Tag Archives: V for Vendetta

Keep Calm and Use Your Words… Correctly.

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"Because while the truncheon may be used in lieu of conversation , words will always retain their power.  Words offer means to meaning, and for those who will listen, the enunciation of truth."

“Because while the truncheon may be used in lieu of conversation, words will always retain their power. Words offer means to meaning, and for those who will listen, the enunciation of truth.” ~Alan Moore

High school graduates who refuse to use proper grammar make me *guano psychotic. It’s even worse when college graduates refuse to use it.  I must admit that I struggle with correct comma usage from time to time. I don’t always hyphenate two words when I should.  I’m guilty of writing sentences that are too long. But on the day I speak or write, “I don’t know what I done…” Or “Me and her are friends, ” or even, “That’s a picture of my daughter and I,” someone please throw a grammar book at me and then kick the hell out of me repeatedly when I collapse to the floor. Keep kicking until I can correctly diagram the sentences, “If not us, who? If not now, when?”

I understand that many people refuse to learn to correctly punctuate a sentence (or to even use punctuation at all) simply because of ignorance. Perhaps they don’t understand basic punctuation or they simply lack the desire to put thought into not appearing stupid. They are not only ignorant, but lazy as well.  But how do educated people — people who bought an education and who I suspect were required to read a few books and perhaps write a few papers — justify sounding like they’ve never seen a book, much less opened one and noticed there were words written on the pages? Is it laziness? That’s a large part of it. Did they get the degree merely to make more money with no regard to refining their use of language (or, for that matter, their critical thinking abilities, ability to reason, or ability to research information and assimilate it into knowledge), or are they afraid their less-educated peers will find them “uppity” if they know when to use “who” versus “whom,” and deliberately “dumb themselves down” to meet some unspoken societal pressure?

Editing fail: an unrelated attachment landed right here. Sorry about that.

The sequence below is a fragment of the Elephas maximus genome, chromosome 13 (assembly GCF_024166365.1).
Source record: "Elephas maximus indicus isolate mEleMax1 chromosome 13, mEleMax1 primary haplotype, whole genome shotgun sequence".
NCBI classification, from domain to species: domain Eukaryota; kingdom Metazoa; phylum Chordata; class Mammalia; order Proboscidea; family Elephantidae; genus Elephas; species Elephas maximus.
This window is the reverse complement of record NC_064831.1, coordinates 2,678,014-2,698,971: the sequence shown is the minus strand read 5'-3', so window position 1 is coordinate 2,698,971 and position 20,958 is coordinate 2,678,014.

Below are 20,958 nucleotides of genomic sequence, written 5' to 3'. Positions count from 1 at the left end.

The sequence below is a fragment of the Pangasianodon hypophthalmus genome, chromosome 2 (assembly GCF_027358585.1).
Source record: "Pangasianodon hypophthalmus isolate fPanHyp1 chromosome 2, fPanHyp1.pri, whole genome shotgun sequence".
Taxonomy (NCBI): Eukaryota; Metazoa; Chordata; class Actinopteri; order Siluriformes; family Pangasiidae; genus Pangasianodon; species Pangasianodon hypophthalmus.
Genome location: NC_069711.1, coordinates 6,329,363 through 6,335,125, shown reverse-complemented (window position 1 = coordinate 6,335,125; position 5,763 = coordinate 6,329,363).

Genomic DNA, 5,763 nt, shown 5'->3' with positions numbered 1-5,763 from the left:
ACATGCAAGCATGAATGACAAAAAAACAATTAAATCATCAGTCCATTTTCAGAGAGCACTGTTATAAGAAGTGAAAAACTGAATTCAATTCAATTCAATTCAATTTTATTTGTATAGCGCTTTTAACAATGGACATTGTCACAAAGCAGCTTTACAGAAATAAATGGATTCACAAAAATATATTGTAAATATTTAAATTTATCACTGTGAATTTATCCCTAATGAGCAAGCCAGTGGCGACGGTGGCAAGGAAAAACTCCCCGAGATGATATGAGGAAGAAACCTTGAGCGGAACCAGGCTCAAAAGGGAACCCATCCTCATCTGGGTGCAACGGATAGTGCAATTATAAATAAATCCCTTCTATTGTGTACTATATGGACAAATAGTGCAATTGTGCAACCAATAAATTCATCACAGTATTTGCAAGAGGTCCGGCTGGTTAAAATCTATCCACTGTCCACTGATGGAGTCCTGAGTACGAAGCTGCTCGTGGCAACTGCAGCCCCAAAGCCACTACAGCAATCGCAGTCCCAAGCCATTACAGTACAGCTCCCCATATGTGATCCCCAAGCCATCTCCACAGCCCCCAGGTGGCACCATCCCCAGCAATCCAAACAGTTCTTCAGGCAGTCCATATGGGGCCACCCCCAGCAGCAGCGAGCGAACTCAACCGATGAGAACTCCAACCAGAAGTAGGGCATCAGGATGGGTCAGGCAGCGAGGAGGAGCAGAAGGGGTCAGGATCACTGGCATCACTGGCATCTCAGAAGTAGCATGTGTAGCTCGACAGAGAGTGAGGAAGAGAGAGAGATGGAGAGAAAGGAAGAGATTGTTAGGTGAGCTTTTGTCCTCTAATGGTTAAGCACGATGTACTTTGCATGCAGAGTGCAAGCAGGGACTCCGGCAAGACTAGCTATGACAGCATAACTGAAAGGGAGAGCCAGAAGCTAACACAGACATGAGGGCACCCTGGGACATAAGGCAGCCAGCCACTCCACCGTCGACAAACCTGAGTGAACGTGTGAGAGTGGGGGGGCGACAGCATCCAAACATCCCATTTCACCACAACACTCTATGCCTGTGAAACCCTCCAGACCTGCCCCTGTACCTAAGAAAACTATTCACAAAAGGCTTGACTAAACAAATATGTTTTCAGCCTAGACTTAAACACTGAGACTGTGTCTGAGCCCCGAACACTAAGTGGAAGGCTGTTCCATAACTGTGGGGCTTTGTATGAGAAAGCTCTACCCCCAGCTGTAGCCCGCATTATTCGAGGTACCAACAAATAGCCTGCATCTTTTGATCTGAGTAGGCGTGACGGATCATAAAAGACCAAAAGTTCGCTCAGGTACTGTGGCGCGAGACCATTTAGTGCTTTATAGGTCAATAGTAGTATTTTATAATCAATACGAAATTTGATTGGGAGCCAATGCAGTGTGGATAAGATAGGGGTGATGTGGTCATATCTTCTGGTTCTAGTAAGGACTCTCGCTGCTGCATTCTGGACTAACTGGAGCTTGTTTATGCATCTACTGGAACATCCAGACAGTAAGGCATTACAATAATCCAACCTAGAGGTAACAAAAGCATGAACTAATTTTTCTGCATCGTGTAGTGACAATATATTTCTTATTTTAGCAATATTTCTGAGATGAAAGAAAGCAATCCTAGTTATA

Just as good hairdressers cringe at the sight of an eight-layer haircut or culinary experts sneer when they hear of someone cooking with mushrooms from a jar, we wordsmiths die a little inside when we see “alot” written on a page or if a co-worker exclaims in a FaceBook comment, “I seen that movie to!” We do correct you in our minds and we most certainly judge you. For us there is no excuse to speak or write with such lack of reverence for words. Words are powerful and they can instantly make or break a person’s credibility.  I’m reminded of V for Vendetta author Alan Moore who wrote, “Because while the truncheon may be used in lieu of conversation, words will always retain their power. Words offer means to meaning, and for those who will listen, the enunciation of truth.”

I am not impressed with how much money a person makes or how many degrees he has; if he insists on communicating as if he has never read a book, then he’s lost all credibility with me. It tells me he doesn’t care about how he communicates.  I have little regard for someone who has no appreciation for speaking or writing correctly, or for words and for how they sound.  I look at words like a mathematician looks at equations  and expressions, how a logician looks at cause and effect, how a physicist looks at matter and energy, or how a cosmologist looks at planets, stars and galaxies:  I love how they look on a page, sound when they’re spoken, and how they work together to form thoughts, ideas, and stories. I’m drawn to people who have a command of the English language, regardless of their stations in life.  As an illustration, consider the word “regardless.” I had a physics teacher in high school who said “irregardless” in class one day. For the entire hour of class, I obsessed over the fact that “irregardless” is not a word, and, as a result, didn’t absorb anything else she said. It’s akin to the over-correctness of saying “This house belongs to my mother and I” or the insistence on using “whom” in every instance, even when it’s incorrect. Over-correct grammar usage is a habit that is equally egregious. If you aren’t sure, look it up and save yourself some embarrassment. That’s a short-term solution. A long- term solution is simply to start reading. If you’re feeling really bold, start writing.

Edith Sitwell said it best:  “I am patient with stupidity but not with those who are proud of it.”

*Guano psychotic:  Batshit crazy